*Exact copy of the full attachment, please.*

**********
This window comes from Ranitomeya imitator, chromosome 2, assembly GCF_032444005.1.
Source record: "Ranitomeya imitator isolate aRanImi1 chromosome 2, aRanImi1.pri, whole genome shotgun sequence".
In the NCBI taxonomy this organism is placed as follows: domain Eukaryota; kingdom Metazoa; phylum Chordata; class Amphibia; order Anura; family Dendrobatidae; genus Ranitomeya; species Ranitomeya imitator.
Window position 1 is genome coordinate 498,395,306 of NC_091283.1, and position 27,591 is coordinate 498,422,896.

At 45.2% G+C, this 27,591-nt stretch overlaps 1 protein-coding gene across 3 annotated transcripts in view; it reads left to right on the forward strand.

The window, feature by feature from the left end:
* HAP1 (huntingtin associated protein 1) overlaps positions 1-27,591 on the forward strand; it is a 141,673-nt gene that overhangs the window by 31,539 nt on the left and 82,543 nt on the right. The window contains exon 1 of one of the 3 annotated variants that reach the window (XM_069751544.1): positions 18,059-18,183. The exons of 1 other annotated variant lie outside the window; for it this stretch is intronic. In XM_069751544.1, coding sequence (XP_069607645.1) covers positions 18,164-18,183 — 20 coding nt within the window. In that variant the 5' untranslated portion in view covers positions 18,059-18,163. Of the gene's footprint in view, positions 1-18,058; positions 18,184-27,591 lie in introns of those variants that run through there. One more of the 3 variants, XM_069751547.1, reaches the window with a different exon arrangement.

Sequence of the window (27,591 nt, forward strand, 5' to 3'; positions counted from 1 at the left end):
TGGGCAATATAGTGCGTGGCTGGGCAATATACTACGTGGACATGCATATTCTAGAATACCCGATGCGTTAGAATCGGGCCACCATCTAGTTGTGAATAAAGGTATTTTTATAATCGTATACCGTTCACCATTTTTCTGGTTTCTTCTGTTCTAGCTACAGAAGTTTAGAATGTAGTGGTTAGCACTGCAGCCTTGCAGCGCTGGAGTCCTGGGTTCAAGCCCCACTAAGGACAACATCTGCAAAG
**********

This window comes from Ranitomeya imitator, chromosome 2, assembly GCF_032444005.1.
Source record: "Ranitomeya imitator isolate aRanImi1 chromosome 2, aRanImi1.pri, whole genome shotgun sequence".
In the NCBI taxonomy this organism is placed as follows: domain Eukaryota; kingdom Metazoa; phylum Chordata; class Amphibia; order Anura; family Dendrobatidae; genus Ranitomeya; species Ranitomeya imitator.
Window position 1 is genome coordinate 498,395,306 of NC_091283.1, and position 27,591 is coordinate 498,422,896.

At 45.2% G+C, this 27,591-nt stretch overlaps 1 protein-coding gene across 3 annotated transcripts in view; it reads left to right on the forward strand.

The window, feature by feature from the left end:
* HAP1 (huntingtin associated protein 1) overlaps positions 1-27,591 on the forward strand; it is a 141,673-nt gene that overhangs the window by 31,539 nt on the left and 82,543 nt on the right. The window contains exon 1 of one of the 3 annotated variants that reach the window (XM_069751544.1): positions 18,059-18,183. The exons of 1 other annotated variant lie outside the window; for it this stretch is intronic. In XM_069751544.1, coding sequence (XP_069607645.1) covers positions 18,164-18,183 — 20 coding nt within the window. In that variant the 5' untranslated portion in view covers positions 18,059-18,163. Of the gene's footprint in view, positions 1-18,058; positions 18,184-27,591 lie in introns of those variants that run through there. One more of the 3 variants, XM_069751547.1, reaches the window with a different exon arrangement.

Sequence of the window (27,591 nt, forward strand, 5' to 3'; positions counted from 1 at the left end):
TGGGCAATATAGTGCGTGGCTGGGCAATATACTACGTGGACATGCATATTCTAGAATACCCGATGCGTTAGAATCGGGCCACCATCTAGTTGTGAATAAAGGTATTTTTATAATCGTATACCGTTCACCATTTTTCTGGTTTCTTCTGTTCTAGCTACAGAAGTTTAGAATGTAGTGGTTAGCACTGCAGCCTTGCAGCGCTGGAGTCCTGGGTTCAAGCCCCACTAAGGACAACATCTGCAAAG